Us isn’t a movie about twins bound by blood, though it does hearken back to several classic films about them. In many cases, one twin is benevolent and kind while the other is dark and sociopathic. In the 1946 film noir The Dark Mirror, Olivia de Havilland plays a woman accused of murder who also has a twin sister. Which woman really did it? Bette Davis played twins twice, in both the 1946 film A Stolen Life and 1964’s Dead Ringer. These movies generally seek to show the duality of the female personality, giving audiences the madonna and the whore in one actress. In the case of Us, both Addie and Red are empathetic and evil, able to kill and have moments of respect for each other.

The New Steven Spielberg?

During one scene in Us, the audience sees Addie’s son Jason (Evan Alex) wearing a Jaws t-shirt and the Spielberg connections are instantly apparent. Like Spielberg, Peele has crafted two films about the American family and the dark secrets hidden within. Like Jaws’ Chief Brody (Roy Scheider), Nyong’o’s Addie is incredibly overprotective of her children and repelled by a specific location. Chief Brody has a fear of water, while for Addie it is Santa Cruz (and the funhouse, specifically) where she first encountered her double. A scene on the beach when Jason wanders off is nearly identical to the zoom-in shot of Brody during the first shark attack. There are similar comparisons worth making, especially when Winston Duke’s Gabe falls into the water after attacking his double, hearkening back to Jaws’ opening midnight swim.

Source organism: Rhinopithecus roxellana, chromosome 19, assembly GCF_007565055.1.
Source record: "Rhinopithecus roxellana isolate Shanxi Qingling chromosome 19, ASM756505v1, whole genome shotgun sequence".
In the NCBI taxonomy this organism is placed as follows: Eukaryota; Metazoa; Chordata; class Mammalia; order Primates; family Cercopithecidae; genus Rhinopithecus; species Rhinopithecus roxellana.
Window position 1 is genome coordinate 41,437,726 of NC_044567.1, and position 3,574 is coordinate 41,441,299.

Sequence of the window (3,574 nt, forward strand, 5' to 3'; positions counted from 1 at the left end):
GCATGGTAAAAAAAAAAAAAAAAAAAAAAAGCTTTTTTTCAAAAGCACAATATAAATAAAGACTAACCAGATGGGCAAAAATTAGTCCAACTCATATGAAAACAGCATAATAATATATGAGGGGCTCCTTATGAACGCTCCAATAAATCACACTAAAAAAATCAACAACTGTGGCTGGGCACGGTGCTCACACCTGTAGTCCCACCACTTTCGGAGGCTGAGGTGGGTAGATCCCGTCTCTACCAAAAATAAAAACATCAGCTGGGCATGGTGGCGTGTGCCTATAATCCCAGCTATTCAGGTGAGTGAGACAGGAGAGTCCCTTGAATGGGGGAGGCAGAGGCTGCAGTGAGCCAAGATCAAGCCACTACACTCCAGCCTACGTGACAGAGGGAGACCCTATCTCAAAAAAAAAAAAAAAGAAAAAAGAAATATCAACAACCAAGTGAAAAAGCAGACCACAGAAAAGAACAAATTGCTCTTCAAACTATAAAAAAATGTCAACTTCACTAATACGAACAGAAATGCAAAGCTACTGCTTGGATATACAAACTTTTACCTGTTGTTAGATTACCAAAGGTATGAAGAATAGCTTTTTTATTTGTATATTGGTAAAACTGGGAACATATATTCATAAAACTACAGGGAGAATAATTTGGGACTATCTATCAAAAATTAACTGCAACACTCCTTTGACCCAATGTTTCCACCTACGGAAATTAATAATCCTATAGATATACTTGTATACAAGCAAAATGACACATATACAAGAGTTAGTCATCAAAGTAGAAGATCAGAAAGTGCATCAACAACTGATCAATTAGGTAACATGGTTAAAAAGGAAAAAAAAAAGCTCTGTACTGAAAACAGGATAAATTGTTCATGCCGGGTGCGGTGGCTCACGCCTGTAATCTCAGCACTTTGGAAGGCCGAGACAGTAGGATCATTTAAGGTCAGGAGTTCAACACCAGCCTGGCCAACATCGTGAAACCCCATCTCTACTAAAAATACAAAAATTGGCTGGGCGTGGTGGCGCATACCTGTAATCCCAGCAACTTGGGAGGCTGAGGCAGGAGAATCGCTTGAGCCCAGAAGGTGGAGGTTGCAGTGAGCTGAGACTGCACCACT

There are also light commonalities to the Spielberg-produced 1980 family horror feature, Poltergeist. In that film, youngest child Carol Anne (Heather O’Rourke) is perceived by the dead to be an angel, a coveted vessel hunted down in three films. Addie and Red are both called special, with the latter leading the group of “Tethered” clones to the aboveground world. The jury is still out on whether is Peele is “the new Spielberg,” but they certainly share some common interests.